We have been speaking on the Krya blog on the benefits of the Abhyanga. We recommend that everyone incorporates the Abhyanga into their weekly regimen to experience the dosha balancing benefits of the practice.
In our posts on Pitta dosha yesterday and the day before, we mentioned what a vital piece of the pitta balancing puzzle the Abhyanga is. When done regularly and with the right oils, the practice of Abhyanga helps trap excess heat throughout the body and in the eyes, and releases this heat through the sweda or the sweat along with the debris, dead cells and micro organisms that are also dislodged from the skin during the practice.
One of the most common reasons today for hair fall is the post partum loss of hair. Many of our consumers write to us in alarm having experienced a loss of volume of nearly 50% post pregnancy.
Western medical science tells us that a small amount of post partum hair loss is normal and inevitable. The rationale behind this is that oestrogen levels rise to extremely high levels during pregnancy. This drops to its normal level post partum – so the high oestrogen level contributes to thicker, fuller healthy hair growth during pregnancy. Post pregnancy as the oestrogen levels drop, there is supposed to be a temporary drop in hair growth which is supposed to adjust after a few months to the normal hair.
You may use the pointed use of many “supposeds” in the paragraph above. This is because the reality is quite different.
A modern pregnancy and how it deviates from many of the principles proposed by Ayurveda
We will explore this subject over the course of more posts, but the modern pregnancy and the diet followed is very contrarian to the principles proposed by Ayurveda. Ayurveda treats pregnancy as a special condition, (not an illness) and proposes that the pregnancy woman be treated very differently from what is normally done as regards to the diet, herbs given, and lifestyle.
Every month as the foetus grows, Ayurveda adds herbs that are appropriate to that stage of growth.
Here are some common contradictions in the Ayurvedic approach and a modern pregnancy. Once the pregnancy is established, Ayurveda‘s focus is on maintaining coolness and providing adequate amounts of nourishing, naturally sweet foods to sustain healthy growth. Therefore foods high in pitta like curd are considered strictly off limits. For the same reason, a pregnant woman is given copious amounts of tridoshic ghee and certain kinds of naturally cooling butters like navneetam to give the body a good amount of Sneha and maintain the right environment for the foetus to grow and thrive.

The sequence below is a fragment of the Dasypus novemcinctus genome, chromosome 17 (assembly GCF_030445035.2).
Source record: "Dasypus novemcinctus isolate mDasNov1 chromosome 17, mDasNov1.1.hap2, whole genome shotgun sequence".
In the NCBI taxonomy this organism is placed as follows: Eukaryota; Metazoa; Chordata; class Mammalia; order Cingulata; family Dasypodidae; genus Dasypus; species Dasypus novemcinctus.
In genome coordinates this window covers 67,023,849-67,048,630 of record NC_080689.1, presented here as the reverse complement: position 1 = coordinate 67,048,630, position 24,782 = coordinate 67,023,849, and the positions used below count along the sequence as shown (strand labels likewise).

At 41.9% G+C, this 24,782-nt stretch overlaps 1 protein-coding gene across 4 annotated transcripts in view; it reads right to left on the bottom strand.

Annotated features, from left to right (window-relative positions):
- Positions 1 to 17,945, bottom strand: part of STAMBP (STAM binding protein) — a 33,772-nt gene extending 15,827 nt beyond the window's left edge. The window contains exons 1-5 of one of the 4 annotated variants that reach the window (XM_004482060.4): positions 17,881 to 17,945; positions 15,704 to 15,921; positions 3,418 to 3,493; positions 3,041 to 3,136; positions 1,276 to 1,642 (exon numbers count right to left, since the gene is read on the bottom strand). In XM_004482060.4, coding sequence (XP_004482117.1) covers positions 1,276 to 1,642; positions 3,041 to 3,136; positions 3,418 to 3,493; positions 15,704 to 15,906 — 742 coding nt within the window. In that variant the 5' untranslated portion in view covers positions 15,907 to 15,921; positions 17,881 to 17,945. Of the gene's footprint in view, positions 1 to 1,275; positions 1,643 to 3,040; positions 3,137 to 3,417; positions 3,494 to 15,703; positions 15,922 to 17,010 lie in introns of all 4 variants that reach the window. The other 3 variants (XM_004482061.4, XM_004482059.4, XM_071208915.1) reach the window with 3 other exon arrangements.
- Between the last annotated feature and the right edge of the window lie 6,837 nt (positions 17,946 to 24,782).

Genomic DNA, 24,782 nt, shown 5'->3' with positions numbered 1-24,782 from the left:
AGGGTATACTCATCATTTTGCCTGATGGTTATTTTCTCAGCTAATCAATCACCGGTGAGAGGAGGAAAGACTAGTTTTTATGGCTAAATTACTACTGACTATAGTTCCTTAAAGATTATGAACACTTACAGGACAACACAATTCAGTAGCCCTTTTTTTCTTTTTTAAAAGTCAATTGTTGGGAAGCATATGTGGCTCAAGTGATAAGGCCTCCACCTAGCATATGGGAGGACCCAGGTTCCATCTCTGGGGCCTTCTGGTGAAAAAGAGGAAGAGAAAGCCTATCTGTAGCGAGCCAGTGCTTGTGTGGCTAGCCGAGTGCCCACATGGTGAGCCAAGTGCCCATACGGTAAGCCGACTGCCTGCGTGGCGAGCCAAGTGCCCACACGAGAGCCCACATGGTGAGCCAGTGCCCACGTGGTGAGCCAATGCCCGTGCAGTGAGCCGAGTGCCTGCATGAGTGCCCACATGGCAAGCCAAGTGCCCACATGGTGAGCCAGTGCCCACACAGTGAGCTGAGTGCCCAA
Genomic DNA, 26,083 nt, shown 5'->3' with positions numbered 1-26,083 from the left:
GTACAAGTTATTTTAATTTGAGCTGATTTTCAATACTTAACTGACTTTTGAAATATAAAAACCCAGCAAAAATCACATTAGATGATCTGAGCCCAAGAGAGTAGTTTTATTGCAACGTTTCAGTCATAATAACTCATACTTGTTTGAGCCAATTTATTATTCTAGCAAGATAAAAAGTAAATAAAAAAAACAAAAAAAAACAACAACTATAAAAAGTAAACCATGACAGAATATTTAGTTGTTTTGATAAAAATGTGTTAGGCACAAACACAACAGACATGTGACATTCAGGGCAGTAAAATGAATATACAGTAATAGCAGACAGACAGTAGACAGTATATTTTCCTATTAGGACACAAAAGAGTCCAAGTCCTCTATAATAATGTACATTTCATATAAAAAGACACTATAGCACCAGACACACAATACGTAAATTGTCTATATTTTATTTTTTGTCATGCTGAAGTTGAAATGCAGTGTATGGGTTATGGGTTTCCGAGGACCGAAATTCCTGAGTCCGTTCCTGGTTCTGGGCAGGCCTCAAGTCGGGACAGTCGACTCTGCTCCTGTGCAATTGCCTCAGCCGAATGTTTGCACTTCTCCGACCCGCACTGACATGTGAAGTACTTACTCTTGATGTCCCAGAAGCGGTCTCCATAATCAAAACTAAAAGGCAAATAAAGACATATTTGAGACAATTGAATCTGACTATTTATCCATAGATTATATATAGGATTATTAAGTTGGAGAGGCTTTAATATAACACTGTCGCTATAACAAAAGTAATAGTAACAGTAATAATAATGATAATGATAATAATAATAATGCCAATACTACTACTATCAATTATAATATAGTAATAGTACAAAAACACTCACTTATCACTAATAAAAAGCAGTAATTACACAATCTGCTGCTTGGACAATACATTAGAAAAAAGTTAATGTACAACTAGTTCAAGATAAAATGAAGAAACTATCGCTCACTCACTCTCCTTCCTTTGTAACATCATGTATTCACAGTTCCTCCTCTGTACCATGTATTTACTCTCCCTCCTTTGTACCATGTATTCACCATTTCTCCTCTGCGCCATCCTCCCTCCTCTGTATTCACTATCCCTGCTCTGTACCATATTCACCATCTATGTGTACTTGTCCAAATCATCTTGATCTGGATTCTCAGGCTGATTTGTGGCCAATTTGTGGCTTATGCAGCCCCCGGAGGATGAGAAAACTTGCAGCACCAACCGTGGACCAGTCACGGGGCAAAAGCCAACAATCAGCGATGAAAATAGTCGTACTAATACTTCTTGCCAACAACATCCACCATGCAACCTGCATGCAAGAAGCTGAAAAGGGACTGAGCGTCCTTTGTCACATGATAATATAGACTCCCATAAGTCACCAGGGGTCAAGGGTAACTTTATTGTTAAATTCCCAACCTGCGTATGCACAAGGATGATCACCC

An increase in vata is not considered healthy in pregnant women. Also, as normal vata reducing measures like Abhyanga are contraindicated during pregnancy, aggravation of vata is controlled by strictly adhering to a simple, easy to digest diet and avoiding vata stimulating activities.
For example, Ayurveda would frown on air travel for pregnant women. It would consider this extremely vata stimulating. The main reason for taking this care is that normal vata reducing measures like Abhyanga, and in dire cases medicated procedures like vasti (medicated vata reducing enema) are not supposed to be done in Ayurveda.
Vata is also carefully controlled to help the body prepare for the process of labour. For this reason, in Ayurveda, a pregnant woman is given carefully monitored medicated abhyangas towards the end of pregnancy in the 8th and 9th month. Medicated vastis (enemas) may also be added to clean out the body of any accumulated vata. We will see the reason for this emphasis on vata in the next section.
The effect of childbirth on vata dosha and Ayurvedic post partum care:
We have spoken at length about the differences between how Ayurveda treats the body and how Western science treats the body. This is evident even when we look at hair and skin disorders. As Ayurveda goes to the root cause of the disorder, it is able to be predictive and prescriptive and suggest holistic changes that tackle the problem much faster.